winter-spring 2001


Highlights of the Hamada Years

class notes



International Expansion: During Hamada’s deanship, Chicago GSB became the first business school with permanent campuses in (from top) North America, Europe, and Asia.

Globalizing the GSB

By Harry L. Davis
Roger L. and Rachel M. Goetz Distinguished Service Professor of Creative Management

Bob Hamada’s holiday card last December visually captured his commitment and accomplishment in bringing a more international M.B.A. into reality. Featured on the card were color photographs of the school’s beautifully renovated buildings in Barcelona and Singapore. Bob has always thanked the many people and organizations that made it possible to expand the Executive M.B.A. Program to include these two overseas sites. Many people deserve thanks, but Bob was the “red thread” that brought both international initiatives into being.

It was Bob who chaired the first faculty committee to explore whether a European location would be attractive to the market, valuable to the school’s reputation, and financially sound. It was Bob, who in 1992, made the argument for the Executive M.B.A. Program in Barcelona at a faculty meeting. Given the school’s long tradition of debate, the meeting bore no resemblance to a rubber stamp. It was Bob who kept the pressure on, both in the United States and Spain, to move rapidly from the concept of a “castle in Spain” to a real program.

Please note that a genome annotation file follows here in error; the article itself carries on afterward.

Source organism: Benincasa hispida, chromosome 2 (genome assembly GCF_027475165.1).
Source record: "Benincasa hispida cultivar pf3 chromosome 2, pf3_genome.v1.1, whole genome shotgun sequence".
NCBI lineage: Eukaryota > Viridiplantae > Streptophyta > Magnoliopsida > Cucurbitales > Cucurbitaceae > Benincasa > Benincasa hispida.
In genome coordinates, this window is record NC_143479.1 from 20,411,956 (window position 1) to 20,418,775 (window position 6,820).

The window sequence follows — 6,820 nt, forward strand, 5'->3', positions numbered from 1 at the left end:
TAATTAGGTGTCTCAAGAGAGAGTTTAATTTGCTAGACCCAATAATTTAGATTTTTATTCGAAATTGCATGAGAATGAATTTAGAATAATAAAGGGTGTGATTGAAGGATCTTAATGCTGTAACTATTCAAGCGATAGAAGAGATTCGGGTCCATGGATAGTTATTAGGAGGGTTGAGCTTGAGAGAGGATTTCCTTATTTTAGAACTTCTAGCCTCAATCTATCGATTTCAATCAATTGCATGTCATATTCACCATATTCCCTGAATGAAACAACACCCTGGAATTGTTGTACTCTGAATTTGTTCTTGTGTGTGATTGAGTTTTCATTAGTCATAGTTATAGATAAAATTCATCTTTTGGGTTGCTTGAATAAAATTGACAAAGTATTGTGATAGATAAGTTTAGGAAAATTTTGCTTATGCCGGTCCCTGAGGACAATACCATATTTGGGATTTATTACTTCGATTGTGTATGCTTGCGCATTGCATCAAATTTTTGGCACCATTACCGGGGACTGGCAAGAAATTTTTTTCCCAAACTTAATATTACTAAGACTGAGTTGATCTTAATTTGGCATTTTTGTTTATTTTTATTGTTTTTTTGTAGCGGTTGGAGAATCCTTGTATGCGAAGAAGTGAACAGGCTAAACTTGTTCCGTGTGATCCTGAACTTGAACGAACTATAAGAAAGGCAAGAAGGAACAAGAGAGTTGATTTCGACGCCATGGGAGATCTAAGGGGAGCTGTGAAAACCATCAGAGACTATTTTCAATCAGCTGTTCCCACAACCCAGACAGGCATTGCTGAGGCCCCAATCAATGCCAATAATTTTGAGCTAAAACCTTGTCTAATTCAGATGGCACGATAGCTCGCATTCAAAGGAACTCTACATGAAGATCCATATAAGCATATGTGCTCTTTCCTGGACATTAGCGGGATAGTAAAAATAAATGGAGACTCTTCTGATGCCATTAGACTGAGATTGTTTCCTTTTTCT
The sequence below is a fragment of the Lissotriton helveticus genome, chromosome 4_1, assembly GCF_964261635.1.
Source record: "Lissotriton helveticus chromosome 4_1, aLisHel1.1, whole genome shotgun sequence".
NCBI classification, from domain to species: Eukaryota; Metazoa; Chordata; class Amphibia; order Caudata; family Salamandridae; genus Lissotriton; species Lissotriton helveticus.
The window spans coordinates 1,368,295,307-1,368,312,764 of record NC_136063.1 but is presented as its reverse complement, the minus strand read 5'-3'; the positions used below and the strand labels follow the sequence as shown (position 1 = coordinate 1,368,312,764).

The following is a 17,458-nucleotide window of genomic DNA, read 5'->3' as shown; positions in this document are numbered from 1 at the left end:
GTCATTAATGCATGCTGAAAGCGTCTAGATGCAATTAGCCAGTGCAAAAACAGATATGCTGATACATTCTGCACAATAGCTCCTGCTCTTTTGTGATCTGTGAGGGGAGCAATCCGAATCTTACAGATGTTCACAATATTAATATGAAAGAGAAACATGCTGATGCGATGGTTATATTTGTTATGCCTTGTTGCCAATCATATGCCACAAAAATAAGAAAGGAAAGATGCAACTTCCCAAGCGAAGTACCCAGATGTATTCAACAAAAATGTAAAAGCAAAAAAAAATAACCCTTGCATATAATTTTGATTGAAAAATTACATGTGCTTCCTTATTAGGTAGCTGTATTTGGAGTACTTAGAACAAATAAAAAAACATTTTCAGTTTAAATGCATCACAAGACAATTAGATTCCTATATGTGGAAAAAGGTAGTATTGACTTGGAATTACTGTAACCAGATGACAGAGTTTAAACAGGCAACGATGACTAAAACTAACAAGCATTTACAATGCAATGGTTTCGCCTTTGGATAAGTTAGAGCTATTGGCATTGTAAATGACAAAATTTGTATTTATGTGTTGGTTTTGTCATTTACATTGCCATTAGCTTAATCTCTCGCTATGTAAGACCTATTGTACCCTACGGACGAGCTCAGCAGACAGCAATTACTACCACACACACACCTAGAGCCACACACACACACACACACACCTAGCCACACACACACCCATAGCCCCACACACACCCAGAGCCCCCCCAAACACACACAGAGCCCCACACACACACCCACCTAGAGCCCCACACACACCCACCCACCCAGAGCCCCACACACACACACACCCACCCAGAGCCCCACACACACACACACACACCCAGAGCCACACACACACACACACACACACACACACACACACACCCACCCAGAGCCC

It also was Bob’s persistence that led to the school’s new location in Singapore. He gauged the level of interest and support that might exist for a GSB executive program in Asia. As dean, he appointed a faculty committee to assess the school’s further expansion of the Executive M.B.A. Program. He built consensus for the program with faculty over several months, and he traveled between Hyde Park and Singapore on many occasions to secure the necessary financing and space.

The founder of the university, William Rainey Harper, believed that the intellectual richness of the university should be available to a community much broader than those who spend time on the Hyde Park campus. The programs that Bob stewarded are very much in this tradition. The GSB, the university, and the international business community will reap the benefits of his hard work for years to come. Thanks, Bob.

Next: Upholding a Tradition of Scholarship, Part 1

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